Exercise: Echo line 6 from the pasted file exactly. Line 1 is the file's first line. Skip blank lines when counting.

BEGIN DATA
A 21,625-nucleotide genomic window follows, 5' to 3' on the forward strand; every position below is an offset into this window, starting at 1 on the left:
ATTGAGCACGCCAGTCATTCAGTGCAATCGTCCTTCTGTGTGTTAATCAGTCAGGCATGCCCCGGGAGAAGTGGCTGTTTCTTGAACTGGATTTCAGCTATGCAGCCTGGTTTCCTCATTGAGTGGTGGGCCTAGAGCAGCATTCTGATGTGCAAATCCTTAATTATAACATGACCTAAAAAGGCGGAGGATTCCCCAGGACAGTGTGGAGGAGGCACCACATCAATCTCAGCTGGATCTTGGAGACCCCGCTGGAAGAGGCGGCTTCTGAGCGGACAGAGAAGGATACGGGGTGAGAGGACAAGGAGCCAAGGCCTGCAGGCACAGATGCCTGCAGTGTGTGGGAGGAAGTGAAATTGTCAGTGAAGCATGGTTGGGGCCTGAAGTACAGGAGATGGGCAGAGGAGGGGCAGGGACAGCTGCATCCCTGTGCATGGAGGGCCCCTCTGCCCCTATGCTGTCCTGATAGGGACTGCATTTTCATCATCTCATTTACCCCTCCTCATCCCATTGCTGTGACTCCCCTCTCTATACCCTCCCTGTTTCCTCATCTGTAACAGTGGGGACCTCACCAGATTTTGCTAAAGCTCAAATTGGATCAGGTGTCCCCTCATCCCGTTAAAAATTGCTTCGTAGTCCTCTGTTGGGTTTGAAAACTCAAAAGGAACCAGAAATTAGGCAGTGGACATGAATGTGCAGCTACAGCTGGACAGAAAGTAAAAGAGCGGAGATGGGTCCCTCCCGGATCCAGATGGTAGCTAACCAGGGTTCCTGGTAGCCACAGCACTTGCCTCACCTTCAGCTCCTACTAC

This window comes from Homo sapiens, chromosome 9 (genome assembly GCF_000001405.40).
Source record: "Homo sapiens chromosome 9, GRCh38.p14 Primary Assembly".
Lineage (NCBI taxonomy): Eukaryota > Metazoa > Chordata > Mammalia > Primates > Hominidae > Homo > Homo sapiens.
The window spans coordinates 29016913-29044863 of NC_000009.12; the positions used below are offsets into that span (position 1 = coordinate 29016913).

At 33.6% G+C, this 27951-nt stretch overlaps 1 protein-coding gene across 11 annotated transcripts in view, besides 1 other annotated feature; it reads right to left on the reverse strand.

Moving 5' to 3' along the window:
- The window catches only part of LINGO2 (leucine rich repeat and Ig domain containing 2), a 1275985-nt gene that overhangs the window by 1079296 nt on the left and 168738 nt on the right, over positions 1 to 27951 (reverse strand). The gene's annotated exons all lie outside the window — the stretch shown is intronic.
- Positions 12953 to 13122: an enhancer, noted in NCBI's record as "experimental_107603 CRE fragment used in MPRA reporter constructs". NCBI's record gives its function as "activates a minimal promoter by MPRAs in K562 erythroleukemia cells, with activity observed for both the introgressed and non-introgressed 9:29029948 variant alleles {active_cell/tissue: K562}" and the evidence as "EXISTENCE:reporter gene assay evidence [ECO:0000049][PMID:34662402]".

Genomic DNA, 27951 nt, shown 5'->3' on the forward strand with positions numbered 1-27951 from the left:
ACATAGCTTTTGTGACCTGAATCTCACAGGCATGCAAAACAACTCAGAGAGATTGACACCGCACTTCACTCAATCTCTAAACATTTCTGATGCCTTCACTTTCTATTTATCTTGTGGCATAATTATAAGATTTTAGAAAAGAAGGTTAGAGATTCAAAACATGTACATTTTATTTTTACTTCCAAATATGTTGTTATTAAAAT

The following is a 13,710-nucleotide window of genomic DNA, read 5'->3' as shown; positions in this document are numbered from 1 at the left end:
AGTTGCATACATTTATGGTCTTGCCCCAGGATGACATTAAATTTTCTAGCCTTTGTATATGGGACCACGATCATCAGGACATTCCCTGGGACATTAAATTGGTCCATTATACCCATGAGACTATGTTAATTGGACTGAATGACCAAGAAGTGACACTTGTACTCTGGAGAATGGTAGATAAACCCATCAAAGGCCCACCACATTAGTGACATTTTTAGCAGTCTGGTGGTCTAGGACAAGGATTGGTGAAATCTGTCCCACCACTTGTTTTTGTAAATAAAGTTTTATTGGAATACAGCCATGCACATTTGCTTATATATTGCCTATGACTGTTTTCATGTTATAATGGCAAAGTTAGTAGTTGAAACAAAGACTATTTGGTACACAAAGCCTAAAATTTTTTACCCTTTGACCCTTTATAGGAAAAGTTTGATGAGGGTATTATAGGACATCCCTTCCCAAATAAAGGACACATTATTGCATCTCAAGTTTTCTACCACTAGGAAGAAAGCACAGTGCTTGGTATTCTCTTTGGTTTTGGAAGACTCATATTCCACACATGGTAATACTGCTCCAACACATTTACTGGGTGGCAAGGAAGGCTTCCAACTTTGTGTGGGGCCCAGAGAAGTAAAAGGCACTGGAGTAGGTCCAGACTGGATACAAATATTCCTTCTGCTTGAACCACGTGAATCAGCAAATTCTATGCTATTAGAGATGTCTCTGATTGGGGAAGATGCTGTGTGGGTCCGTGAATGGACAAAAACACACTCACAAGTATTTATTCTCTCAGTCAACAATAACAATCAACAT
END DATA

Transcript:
The window spans coordinates 29016913-29044863 of NC_000009.12; the positions used below are offsets into that span (position 1 = coordinate 29016913).